Workshop: The Influence and Impact of Web 2.0 on Various Applications

Last week I attended the workshop on The Influence and Impact of Web 2.0 on Various Applications. It was organized by Mark Baker from It was an extremely interesting and productive workshop, below I will try to summarize some parallels between presentations and LiquidPub.

Duncan Hull presented Bibliography 2.0 – experience of Wellcome Trust Genome Campus in using CiteULike. The scenario was similar to the selection phase in Liquid Journals – people tag articles they somehow found on the Internet and then most tagged articles are sent out in a weekly digest. There was a set of tags people agreed on beforehand (which seem to correspond to several Liquid Journals or issues in our scenario). The results provided me with some insights on what we can see from selection behavior – typical long tail distribution.  Also, it was not clear how to evaluate quality of selection (e.g. whether people appreciate more papers from the guy who bookmarked 500 papers or from the guy who bookmarked “only” 150, but more interesting ones?). It might be possible to add hash in links so that we can see which links were actually followed by the users (RIN does something similar in their newsletters).

What Liquid Journals could add in Bibliography 2.0 scenario? Automatic gathering of content from Internet sources (publishers’ websites, Google scholar, etc.), privacy settings (share only with me, my friends, friends of friends, whole network), getting not only papers (but also blogs, datasets, scientific workflows). Also, from the scenario we can defines some “desirable” features for LJ – tell whenever [the right] Mark Baker published a paper, new paper matches your keyword alert (those two, apart from “the right” part, are already implemented by Scholar), and, going further, may be about new papers appearing in a certain community.

Roy Williams presented application of Web 2.0 for providing streams of news about astronomical events (appeareances of super nova, asteroids coming too close to the Earth, etc.). Even though the domain is completely different, their workflow of identifying “interesting” events looks extremely similar to the workflow of identifying “interesting” scientific contributions.

David de Roure presented MyExperiment, a virtual research environment for sharing scientific workflows (description of how you conduct an experiment). The presentation confirmed what I knew before the workshop – a scientific workflow could be one of contributions in LiquidJournals. MyExperiment lists more than 1000 workflows and also has a programmatic access via REST API, so they should be easy to crawl. Also, the notion of Research Object is extremely similar to the concept of SKO in LiquidPub. Possible future uses of such concept that were mentioned:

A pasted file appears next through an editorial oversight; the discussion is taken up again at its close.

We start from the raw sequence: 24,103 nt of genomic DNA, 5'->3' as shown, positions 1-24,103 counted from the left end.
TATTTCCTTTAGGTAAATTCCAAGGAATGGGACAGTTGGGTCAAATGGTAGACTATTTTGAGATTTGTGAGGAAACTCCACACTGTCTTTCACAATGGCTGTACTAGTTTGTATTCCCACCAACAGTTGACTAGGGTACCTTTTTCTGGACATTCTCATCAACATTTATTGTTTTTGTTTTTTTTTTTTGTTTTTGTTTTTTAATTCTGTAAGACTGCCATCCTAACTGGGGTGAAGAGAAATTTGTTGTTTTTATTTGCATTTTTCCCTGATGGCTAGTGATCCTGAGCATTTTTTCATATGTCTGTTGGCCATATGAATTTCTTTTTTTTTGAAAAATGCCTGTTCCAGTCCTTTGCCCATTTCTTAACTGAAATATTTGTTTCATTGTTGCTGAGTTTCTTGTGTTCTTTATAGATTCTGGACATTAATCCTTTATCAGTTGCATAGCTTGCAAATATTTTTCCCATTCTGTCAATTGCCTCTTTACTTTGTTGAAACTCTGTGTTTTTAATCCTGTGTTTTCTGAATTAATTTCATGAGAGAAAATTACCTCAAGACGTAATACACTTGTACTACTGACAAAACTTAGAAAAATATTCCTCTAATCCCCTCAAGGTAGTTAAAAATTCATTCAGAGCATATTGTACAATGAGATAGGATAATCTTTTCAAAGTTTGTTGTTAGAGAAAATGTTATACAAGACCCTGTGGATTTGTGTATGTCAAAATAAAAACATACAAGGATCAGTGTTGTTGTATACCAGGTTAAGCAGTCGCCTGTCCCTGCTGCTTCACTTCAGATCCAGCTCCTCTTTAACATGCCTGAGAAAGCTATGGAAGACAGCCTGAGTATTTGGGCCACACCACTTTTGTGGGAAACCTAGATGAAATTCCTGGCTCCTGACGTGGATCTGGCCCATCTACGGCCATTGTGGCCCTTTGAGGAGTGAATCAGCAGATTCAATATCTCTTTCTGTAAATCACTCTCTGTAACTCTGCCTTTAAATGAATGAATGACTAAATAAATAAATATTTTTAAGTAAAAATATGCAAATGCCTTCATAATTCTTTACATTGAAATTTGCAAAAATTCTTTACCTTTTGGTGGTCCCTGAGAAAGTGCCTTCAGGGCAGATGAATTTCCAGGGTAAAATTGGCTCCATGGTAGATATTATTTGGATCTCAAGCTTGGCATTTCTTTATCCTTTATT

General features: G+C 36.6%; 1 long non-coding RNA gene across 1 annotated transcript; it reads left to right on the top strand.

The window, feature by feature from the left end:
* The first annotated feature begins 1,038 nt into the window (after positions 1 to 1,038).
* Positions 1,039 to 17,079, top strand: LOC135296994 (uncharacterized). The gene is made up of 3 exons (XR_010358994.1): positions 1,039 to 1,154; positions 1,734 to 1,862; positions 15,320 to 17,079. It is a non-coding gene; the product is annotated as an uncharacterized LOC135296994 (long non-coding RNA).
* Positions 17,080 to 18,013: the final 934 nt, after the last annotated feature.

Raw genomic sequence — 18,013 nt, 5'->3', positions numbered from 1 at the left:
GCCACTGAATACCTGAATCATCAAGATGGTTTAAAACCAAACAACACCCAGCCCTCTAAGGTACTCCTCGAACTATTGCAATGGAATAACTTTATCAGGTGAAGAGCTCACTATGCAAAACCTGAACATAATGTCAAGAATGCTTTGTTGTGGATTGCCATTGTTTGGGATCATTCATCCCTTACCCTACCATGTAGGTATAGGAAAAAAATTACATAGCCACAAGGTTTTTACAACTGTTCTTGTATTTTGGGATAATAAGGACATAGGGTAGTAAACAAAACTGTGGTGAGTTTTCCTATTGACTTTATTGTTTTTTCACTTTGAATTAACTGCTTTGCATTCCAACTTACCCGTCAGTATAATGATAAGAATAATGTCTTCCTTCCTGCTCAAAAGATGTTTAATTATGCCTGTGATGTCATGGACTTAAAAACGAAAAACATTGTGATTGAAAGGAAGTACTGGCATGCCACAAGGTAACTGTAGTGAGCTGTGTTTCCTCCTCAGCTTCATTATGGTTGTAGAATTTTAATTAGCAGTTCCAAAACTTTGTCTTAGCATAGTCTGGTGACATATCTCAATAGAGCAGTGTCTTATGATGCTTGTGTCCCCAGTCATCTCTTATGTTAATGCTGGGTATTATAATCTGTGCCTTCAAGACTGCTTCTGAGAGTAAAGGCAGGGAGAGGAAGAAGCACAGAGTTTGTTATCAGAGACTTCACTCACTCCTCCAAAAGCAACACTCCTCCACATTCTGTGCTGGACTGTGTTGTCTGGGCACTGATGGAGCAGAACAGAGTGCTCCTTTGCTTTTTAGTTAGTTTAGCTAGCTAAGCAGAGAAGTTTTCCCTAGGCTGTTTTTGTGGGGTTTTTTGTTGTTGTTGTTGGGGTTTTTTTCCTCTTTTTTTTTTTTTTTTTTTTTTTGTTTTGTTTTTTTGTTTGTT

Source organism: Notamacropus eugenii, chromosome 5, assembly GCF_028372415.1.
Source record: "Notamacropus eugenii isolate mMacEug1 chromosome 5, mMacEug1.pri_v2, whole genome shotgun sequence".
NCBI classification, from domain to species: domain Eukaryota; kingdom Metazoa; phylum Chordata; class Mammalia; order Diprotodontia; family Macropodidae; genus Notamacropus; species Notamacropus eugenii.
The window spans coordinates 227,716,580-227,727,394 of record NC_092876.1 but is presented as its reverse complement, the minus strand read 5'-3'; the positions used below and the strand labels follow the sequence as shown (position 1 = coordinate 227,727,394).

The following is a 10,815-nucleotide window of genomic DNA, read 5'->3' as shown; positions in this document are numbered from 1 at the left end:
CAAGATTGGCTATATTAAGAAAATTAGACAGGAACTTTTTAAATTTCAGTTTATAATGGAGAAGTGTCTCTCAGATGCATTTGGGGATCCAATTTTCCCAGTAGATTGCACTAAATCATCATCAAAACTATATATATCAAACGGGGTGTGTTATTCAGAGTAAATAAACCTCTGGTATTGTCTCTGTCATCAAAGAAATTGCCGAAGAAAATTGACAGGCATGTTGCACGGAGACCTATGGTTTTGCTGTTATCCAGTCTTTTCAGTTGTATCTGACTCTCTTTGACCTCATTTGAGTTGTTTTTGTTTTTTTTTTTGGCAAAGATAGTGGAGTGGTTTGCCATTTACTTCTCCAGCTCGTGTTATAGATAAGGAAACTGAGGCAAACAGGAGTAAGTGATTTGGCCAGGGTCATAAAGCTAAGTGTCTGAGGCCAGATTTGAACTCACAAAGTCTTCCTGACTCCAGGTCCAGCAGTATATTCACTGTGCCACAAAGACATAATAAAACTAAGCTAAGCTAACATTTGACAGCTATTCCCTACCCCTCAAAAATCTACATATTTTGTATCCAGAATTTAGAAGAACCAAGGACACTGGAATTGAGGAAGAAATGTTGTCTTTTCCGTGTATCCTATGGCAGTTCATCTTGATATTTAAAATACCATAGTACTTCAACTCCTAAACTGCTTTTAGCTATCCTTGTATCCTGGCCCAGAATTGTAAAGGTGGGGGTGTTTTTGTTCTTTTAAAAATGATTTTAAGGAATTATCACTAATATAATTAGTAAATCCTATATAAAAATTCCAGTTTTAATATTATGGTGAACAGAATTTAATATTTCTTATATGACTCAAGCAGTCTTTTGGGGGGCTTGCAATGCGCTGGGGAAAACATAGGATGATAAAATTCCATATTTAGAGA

– can I have a copy of your research object?
– what can I do with your research object?
are similar to the questions we have when talking about licensing and copyright, in particular in Liquid Books.

If you want to know more about the workshop, presentations and videos will be available at the workshop website. You can also see the tweets of participants or Andy Turner’s blog, nicely summarizing all discussions.

P.S. And my presentation on Liquid Journals is available here.


Examples of Scientific Knowledge Objects (SKO) in the real world: EuroPLoP papers

While preparing EuroPLoP proceedings for submission to DBLP, it occurred to me that EuroPLoP conference follows versioning model followed by the SKO theory. Each year, authors submit papers, which are being improved for three months of shepherding and, sometimes, for two more months left before the conference. Then, versions of the papers being workshopped at the conference appear (and stay forever on the conference page, see, for instance, papers workshopped at EuroPLoP 2003). After the conference, authors have five more months to refine their papers, and post them to the final and official proceedings (e.g., EuroPLoP 2003 proceedings). What is missing now, is an explicit link between the two versions. However, it is easily fixable – author names and, often, titles remain the same. For instance, have a look at the workshopped and final versions of Pippin Barr’s paper on “Interface Ontology: Creating a Physical World for Computer Interfaces”: several figures were added and the paper was shortened, apart from more subtle changes in the content (to discover latter, you should read both papers). Of course, I guess, not all papers make it to the final proceedings, or some are exactly the same as at the time of the conference.

Similar format is adopted by interdisciplines. As far as I know, some conferences or workshops in computer science also have post-proceedings. This indicates that the real world provides a lot of examples for bootstrapping SKOs (in this case, the versioning aspect) and testing this LiquidPub line of research.